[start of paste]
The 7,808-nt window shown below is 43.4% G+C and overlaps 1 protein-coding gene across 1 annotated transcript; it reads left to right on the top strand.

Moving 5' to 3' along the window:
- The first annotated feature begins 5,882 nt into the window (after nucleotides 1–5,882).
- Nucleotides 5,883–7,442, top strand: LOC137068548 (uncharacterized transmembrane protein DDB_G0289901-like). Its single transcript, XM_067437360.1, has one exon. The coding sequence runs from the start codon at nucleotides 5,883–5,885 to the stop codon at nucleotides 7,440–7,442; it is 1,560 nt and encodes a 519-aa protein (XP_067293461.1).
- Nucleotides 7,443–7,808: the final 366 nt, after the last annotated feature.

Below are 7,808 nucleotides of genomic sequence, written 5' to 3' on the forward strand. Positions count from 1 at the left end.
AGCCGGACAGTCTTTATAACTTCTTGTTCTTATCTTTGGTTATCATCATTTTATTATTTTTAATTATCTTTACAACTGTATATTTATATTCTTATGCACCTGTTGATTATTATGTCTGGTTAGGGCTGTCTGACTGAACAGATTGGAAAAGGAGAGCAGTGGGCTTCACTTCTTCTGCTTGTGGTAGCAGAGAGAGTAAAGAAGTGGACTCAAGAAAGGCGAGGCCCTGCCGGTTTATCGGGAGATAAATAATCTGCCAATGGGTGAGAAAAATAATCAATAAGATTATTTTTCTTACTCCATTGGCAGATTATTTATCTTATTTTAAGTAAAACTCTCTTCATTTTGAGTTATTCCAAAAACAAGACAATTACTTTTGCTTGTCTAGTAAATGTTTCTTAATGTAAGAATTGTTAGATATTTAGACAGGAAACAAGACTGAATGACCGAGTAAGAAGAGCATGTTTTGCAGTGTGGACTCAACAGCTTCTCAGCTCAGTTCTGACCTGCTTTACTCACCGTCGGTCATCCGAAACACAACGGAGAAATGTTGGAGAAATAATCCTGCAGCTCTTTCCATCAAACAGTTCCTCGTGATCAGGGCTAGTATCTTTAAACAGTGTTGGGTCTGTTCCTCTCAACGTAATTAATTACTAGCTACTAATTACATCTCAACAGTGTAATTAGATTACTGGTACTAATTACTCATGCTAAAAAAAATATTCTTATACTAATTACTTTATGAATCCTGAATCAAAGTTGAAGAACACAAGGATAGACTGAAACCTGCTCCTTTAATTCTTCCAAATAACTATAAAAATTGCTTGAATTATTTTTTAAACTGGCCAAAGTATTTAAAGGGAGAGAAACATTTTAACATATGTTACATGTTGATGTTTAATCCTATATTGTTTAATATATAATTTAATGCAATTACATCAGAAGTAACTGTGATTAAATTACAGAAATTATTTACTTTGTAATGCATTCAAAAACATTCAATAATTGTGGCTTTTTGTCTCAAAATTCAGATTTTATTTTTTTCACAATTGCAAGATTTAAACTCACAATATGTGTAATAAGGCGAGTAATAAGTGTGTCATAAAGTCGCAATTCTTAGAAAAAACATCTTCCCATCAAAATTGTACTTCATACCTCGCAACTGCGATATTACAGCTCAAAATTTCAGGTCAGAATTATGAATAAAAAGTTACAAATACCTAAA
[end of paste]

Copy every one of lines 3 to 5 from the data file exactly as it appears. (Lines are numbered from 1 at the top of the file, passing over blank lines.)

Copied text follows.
- The first annotated feature begins 5,882 nt into the window (after nucleotides 1–5,882).
- Nucleotides 5,883–7,442, top strand: LOC137068548 (uncharacterized transmembrane protein DDB_G0289901-like). Its single transcript, XM_067437360.1, has one exon. The coding sequence runs from the start codon at nucleotides 5,883–5,885 to the stop codon at nucleotides 7,440–7,442; it is 1,560 nt and encodes a 519-aa protein (XP_067293461.1).
- Nucleotides 7,443–7,808: the final 366 nt, after the last annotated feature.